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In a country like the United States, where English is the predominant language and most business is conducted in English, the inability to speak the language fluently can create a barrier to success. And as anyone who has tried to learn a language knows, it’s easiest in childhood. That spells opportunity for licensed pre-K–12 teachers who have been prepared to teach effectively in schools and other settings offering instruction in English Language Learning (ELL) or English as a Second Language (ESL).
The 2000 U.S. Census revealed that almost 20% of U.S. citizens spoke a language other than English at home, and as many as 10% were not fluent in English or didn’t speak it at all. Teachers with ESL training can help balance the cultural divide between non-English-speaking residents and their neighbors at home and at work.
Qualified ESL teachers don’t just need a solid command of the English language; they should also have an understanding of and appreciation for the cultural challenges facing their students as they try to acclimate to new neighborhoods, schools, and workplaces. If you’re currently a licensed teacher with a bachelor’s degree, you can develop significant skills in ELL curriculum development, design, and evaluation. All it takes is the right program, a top-ranked teaching college, and a desire to help people fit into our society.
Teaching English as a second language offers a variety of career options to educators with the right qualifications. Look for an accredited program in English Language Learning that meets the requirements in the state where you live for an endorsement or license in ELL or ESL. Once you’ve earned it, you’ll have the essential skills and knowledge to teach English as a second language at a variety of levels and in a broad range of settings.
According to the National Center for Education Statistics, “At least one-quarter of the schools with vacancies in ESL, foreign languages, or special education found them very difficult or impossible to fill.” The U.S. Bureau of Labor Statistics reports many schools have difficulty filling teaching positions for certain subjects, including English as a second language. As a result, teachers with education in those subjects or certifications to teach those specialties should have better job prospects.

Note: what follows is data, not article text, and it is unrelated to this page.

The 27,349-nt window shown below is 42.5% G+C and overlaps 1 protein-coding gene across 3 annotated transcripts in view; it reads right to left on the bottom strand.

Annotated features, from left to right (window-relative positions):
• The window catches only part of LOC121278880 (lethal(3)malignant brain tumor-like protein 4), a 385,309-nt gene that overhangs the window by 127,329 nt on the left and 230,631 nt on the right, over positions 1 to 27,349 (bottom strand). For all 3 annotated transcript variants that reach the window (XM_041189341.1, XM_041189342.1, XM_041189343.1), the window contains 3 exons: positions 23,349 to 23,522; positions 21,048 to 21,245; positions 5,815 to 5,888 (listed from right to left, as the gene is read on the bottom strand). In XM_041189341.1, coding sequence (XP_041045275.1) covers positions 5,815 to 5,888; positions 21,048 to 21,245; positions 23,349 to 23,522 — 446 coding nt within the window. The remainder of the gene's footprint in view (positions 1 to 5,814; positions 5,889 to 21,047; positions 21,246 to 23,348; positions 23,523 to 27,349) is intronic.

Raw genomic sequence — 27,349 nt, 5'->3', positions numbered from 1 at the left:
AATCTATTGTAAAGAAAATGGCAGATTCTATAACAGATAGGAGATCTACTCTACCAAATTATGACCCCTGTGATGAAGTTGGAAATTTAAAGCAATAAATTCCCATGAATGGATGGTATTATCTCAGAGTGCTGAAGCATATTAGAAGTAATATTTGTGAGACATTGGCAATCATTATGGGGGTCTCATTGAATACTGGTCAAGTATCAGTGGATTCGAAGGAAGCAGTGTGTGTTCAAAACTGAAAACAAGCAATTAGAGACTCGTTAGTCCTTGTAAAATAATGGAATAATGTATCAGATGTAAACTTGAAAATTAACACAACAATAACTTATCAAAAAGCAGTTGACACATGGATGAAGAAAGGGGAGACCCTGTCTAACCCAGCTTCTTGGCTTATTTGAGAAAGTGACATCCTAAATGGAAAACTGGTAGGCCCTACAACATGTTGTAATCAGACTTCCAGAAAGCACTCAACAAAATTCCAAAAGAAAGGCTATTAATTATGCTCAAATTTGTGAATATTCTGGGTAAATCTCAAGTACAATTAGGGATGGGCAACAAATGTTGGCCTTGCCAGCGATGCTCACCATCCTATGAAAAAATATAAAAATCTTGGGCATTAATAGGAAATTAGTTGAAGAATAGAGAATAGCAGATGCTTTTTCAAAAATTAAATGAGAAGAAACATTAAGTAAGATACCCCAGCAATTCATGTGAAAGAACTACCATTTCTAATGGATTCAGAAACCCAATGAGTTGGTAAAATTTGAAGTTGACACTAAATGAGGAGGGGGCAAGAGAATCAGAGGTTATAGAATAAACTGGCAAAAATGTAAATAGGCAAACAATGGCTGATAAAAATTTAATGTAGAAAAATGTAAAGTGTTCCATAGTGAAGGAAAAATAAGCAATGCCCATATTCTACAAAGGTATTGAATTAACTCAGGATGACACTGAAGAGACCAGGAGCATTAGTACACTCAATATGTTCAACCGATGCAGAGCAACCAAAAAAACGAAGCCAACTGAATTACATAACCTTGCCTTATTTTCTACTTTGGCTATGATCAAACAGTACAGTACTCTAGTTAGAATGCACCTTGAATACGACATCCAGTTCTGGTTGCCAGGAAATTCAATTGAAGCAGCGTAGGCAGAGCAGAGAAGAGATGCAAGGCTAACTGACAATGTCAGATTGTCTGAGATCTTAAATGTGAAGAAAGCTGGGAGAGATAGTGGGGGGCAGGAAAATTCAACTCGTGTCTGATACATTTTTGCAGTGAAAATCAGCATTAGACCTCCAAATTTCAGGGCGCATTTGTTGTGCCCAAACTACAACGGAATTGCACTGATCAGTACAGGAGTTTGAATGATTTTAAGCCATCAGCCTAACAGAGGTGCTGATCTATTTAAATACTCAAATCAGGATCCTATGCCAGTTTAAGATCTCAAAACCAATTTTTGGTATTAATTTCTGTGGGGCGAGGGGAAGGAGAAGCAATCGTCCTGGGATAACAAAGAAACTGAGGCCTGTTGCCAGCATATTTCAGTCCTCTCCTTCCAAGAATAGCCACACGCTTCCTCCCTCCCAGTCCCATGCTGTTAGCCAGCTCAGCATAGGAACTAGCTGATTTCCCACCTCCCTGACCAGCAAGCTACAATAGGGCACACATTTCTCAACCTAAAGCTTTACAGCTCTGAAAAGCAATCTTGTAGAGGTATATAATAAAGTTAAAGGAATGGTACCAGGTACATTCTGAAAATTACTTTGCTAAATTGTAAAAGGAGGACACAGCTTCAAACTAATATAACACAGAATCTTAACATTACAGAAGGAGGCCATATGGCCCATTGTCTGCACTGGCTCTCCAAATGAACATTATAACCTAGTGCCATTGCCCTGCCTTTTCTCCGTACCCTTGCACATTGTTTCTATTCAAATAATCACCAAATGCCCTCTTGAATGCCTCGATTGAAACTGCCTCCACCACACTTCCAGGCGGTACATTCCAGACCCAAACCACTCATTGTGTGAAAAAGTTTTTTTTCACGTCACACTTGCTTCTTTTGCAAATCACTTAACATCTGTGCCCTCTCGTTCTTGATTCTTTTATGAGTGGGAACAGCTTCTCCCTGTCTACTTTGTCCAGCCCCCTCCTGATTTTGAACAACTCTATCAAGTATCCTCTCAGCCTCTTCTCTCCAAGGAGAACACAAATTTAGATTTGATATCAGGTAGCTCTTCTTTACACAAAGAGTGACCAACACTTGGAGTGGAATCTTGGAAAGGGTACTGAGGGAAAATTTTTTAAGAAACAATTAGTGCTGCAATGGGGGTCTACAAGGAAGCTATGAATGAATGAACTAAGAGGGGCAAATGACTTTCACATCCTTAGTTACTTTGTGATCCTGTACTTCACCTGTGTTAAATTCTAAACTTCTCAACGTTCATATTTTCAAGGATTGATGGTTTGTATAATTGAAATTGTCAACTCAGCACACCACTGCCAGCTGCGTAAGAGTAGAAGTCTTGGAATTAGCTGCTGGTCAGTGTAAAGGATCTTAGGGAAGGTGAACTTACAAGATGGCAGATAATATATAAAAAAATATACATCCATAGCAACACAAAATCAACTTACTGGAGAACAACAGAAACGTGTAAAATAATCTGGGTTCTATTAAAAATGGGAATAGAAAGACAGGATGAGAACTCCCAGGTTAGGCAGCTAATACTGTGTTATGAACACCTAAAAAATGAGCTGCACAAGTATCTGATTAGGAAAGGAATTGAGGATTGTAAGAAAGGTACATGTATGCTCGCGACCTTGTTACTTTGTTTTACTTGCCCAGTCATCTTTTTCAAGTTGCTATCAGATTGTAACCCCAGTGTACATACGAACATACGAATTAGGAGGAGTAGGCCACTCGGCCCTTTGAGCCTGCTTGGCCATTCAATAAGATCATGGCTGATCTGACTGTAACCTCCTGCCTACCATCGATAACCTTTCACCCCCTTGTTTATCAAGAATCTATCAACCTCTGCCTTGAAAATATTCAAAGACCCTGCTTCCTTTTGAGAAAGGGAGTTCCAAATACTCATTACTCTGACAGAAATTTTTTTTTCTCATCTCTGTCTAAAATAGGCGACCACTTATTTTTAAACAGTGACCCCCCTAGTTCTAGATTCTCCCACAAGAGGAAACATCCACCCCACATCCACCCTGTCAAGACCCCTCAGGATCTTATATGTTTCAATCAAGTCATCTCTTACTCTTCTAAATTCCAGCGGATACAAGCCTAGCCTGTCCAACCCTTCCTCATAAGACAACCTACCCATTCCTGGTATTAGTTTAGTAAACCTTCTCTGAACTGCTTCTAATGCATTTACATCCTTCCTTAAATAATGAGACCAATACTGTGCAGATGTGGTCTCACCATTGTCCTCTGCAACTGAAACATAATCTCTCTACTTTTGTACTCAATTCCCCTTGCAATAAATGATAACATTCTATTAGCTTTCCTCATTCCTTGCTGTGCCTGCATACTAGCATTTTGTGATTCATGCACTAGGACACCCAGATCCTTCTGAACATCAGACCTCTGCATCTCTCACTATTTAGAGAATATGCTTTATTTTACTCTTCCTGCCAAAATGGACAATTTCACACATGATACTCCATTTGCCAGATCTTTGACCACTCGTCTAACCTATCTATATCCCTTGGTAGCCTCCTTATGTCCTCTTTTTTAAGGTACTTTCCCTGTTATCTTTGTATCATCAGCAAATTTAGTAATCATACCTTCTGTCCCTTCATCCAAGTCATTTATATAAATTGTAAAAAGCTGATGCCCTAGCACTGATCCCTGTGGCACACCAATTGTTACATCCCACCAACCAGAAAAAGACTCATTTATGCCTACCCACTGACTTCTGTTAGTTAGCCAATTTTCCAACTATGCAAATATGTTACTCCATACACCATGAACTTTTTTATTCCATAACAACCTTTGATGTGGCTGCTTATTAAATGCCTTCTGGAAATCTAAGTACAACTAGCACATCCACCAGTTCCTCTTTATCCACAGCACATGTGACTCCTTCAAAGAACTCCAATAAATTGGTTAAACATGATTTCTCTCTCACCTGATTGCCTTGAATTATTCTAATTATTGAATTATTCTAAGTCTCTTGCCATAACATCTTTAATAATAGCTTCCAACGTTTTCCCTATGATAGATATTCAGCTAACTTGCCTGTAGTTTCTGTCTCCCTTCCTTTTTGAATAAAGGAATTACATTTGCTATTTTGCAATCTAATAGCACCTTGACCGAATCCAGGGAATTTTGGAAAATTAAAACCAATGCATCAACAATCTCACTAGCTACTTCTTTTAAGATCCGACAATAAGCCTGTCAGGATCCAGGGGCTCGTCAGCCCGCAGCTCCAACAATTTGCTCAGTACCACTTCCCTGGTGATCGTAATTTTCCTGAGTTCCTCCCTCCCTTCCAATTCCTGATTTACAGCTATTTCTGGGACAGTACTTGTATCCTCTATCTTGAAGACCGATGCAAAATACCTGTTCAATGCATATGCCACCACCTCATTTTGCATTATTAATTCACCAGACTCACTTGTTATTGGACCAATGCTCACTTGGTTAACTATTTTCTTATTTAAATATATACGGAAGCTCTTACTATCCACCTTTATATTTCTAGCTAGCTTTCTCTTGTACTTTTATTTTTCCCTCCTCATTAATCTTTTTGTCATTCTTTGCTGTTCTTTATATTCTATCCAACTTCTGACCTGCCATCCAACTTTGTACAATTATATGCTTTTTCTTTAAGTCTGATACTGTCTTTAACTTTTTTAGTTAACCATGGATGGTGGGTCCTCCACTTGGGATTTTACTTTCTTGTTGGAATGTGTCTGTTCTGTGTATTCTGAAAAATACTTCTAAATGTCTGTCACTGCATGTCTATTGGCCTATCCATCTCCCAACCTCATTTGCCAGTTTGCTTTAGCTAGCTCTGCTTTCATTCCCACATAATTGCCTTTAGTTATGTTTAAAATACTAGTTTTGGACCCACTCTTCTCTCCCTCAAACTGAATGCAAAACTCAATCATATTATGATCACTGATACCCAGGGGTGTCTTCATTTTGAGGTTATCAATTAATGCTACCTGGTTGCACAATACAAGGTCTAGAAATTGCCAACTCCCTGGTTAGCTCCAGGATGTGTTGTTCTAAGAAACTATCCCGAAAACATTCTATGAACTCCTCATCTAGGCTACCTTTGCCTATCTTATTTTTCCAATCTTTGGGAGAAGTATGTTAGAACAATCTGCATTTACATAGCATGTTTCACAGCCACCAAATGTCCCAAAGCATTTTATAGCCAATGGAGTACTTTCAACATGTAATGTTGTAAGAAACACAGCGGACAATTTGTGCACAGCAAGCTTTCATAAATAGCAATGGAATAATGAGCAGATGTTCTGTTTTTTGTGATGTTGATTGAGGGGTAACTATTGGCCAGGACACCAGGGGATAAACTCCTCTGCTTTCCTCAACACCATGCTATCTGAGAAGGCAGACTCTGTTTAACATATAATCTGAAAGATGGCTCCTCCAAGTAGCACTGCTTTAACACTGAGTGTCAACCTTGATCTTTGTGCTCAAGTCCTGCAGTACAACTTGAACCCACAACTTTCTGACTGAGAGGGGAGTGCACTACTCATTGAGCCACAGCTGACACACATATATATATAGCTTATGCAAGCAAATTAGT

The United States has a diverse and growing population. If you are a qualified ELL or ESL teacher, you can play a vital role in helping children acclimate and assimilate into American society.
Teaching people who don’t speak, read, write, or comprehend English is a huge responsibility and requires specialized skills. Working with a diverse group of students will give you the opportunity to learn something new every day. As an ELL or ESL teacher, you’ll need to be constantly aware of how your students’ cultural identities affect language learning and school achievement. You’ll be challenged to apply concepts, linguistic theories, research, knowledge of the structure of English, and sociolinguistics to facilitate the acquisition of new language in and out of classroom settings. Most importantly, you’ll use your acquired knowledge and experiences to plan classroom instruction in a supportive learning environment for ELL students.
If you have an advanced education and the training to teach English as a second language, your skills are needed in school districts across the country. These organizations can help you get started.
ELL and ESL teachers are in demand in kindergartens, elementary schools and high schools across America. Check out some of the current opportunities.
According to the BLS, the median annual wage for elementary and middle school teachers is about $55,000. Generally speaking, teachers with a master’s degree tend to earn more. Your ESL or ELL teacher’s salary will vary depending on where you live and your level of experience.
"ESL programs in elementary and secondary school are advancing to meet the needs of the young people in the U.S. who need to learn English for proficiency success in school."
One of the biggest areas of need throughout the U.S. education system is educators with the advanced knowledge and skills to teach English as a second language.
TESOL, the international organization committed to improving English language teaching worldwide, states that “areas with significant immigrant and refugee communities have a particularly high need, including California, Florida, Illinois, New York, Texas, and other urban areas.” If you’re ready to step up and become a leader in American education, it’s time to find a nationally recognized program that can translate into a rewarding, satisfying career.
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